CA348 Theories of Communication

for F2F 2012

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CA 348 Theories of Communication


F2F 2012 QU


Townley, Randolph M.


Adjunct Faculty


MA Communication Studies
BA Communication Arts

Office Location


Office Hours

by request

Daytime Phone



Semester Dates

October 22 - December 21

Class Days


Class Time

5:30 - 10:30 PM

Credit Hours




Griffin, EM (2008) A First Look at Communication Theory (7th Edition ONLY)., New York NY; McGraw Hill.
ISBN-10: 0073385026
ISBN-13: 978-0073385020

Neuman, W. Russell  (Editor) (2010) Media, Technology, and Society: Theories of Media Evolution (Digital Culture Books)., University of Michigan Press, Michigan.
ISBN: -10: 0472050826
ISBN: -13: 978-0472050826

Available online:

Any version of Aristotle’s Rhetoric in print or online:

Textbooks can be purchased through the MBS bookstore

Additional Resources:
 Companion Site:

Link to purchase second required reading (,or.r_gc.r_pw.r_cp.,cf.osb&biw=1280&bih=699&um=1&ie=UTF-8&tbm=shop&cid=9965096108069587409&sa=X&ei=kGP-TsT8LOHu0gHZ8LziDA&ved=0CEUQgggwAA)

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Course Description:
CA348 Theories of Communication - The study of communication theories with emphasis on peoples interactions with the media and one another. The course focuses on how communication affects human attitudes and behavior. Includes a review of media influence in the individual, social and political arenas. 3:0:3

Educational Philosophy:

Through lectures, required readings, quizzes, exams, interactions, web-based content, etc., we will work together explore ideas and issues in order to arrive at the foundation of communication theories for research in communication studies. 
Instructor Learning Outcomes
1.     Upon successful completion of this course, you will be able to understand, critique, and apply communication theories to everyday situations, analyze communication processes in regards to communication theories, successfully apply communication theories to critique communication processes, report increased self-understanding and confidence in human interactions; communicate ideas with fluency and rhetorical sensitivity; apply nonverbal communication theory in communicating and evaluating messages; use critical thinking to understand and resolve issues; demonstrate principles of organization and synthesis of information; adapt messages and behaviors to different communication situations; employ internal and external dialog to respond to messages; demonstrate respect for cultural and social diversity; understand the responsibilities associated with freedom of speech; and demonstrate awareness of historical, cultural and social traditions which influence communication events.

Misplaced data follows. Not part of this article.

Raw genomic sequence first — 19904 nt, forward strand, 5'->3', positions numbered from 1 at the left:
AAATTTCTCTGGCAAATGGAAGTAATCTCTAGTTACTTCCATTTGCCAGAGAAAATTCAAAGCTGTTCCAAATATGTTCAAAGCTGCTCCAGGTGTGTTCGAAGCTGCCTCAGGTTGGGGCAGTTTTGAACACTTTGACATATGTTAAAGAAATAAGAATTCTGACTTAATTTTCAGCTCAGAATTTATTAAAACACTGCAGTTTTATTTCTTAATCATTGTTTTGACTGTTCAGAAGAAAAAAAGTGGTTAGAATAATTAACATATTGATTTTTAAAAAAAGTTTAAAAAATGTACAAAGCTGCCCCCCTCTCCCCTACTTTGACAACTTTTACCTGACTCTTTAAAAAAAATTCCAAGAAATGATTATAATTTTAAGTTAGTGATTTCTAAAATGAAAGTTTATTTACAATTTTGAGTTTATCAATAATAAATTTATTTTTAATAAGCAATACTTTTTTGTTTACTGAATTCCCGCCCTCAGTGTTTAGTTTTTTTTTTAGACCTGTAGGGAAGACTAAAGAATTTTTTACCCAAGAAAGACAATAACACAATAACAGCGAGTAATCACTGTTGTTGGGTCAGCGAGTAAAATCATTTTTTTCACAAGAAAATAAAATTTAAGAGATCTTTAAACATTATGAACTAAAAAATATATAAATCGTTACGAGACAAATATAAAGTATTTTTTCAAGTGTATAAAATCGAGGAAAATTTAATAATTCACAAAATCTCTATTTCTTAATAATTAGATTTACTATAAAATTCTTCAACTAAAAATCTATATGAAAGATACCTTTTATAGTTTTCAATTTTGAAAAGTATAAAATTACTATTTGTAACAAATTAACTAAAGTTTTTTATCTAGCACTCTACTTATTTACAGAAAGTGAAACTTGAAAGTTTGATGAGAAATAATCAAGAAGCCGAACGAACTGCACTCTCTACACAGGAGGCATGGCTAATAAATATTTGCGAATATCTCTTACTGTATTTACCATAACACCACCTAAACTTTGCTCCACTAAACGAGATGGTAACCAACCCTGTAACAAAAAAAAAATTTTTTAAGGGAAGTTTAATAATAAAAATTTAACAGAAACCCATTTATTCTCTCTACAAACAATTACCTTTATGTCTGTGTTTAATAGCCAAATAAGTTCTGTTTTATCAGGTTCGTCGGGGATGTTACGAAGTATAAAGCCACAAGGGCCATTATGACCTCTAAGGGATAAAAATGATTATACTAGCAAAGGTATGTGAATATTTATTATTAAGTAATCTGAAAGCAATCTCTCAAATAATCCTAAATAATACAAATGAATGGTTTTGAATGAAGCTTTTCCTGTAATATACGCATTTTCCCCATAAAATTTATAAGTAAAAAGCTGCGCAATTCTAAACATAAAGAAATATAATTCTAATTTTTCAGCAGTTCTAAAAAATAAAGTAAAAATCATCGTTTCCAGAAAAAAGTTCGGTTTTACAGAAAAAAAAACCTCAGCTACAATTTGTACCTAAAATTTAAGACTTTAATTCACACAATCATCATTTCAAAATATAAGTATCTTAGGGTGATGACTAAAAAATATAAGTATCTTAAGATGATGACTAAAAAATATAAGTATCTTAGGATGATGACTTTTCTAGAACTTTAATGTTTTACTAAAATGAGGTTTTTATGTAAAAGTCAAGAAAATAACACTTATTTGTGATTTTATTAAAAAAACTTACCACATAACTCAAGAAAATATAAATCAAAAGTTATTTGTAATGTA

Class Assessment:

Areas of Assessment


Percent of Grade

Online Discussion






Film Critiques



Research Paper






Paper Checkpoints






Each week, discussion question(s) will be posted at the accompanying e-college site through Each student needs to respond to the question with a well thought out response. In addition to responding to the discussion, each class member needs to interact and comment on each other class member's original response to the question

Grading criteria:
1) Well thought out response to discussion topic
2) Meaningful interaction on other class member's responses. 


Each week (1 through 7) we'll have a quiz that assesses your ability to understand the material that you prepared by reading and thoughtful discussion for the week.


Students will watch a movie/documentary and will evaluate the film based on the theory.  This is an application exam;  students must be able to critically analyze the film in regards to communication concepts and write well thought out responses. Student's must identify the movie and get it approved prior to writing the critique.


Your research paper will be submitted week 7. DO NOT wait until the last minute. In fact, there are two other assignments called "Paper Check Point" where you'll be required to provide a status on where you are as shown in the next section.

Paper Checkpoint 1

Week 3, provide the topic for your paper and an abstract of your paper in proper format. Format WILL count toward the grade assigned.

Paper Check point 2

Week 6, provide your rough draft of your paper so I can provide feedback and offer you some suggestions for completion. Proper format should be executed and WILL count toward the grade assigned.

Final Exam

The final exam will test your ability to understand the concepts of theories of communication learned through the course. Proper format should be executed and WILL count toward the final grade assigned.


Typically, final grades are earned according to the following scale:

A = 900-1000

B = 800-899

C = 700-799

D = 600-699

F = 599 or below

1000 points = 100%

Late Submission of Course Materials:
BE ON TIME.  Please read this information

Late submissions will be reduced to one lower letter grade. (e.g., A- to  B-). No credit will be given if late more than one week.

It is better to have submitted something, rather than nothing. This goes for daily/weekly online postings. Because we meet once per week, these are extremely important and very valuable interactions that are necessary for us to stay on track for our learning objectives.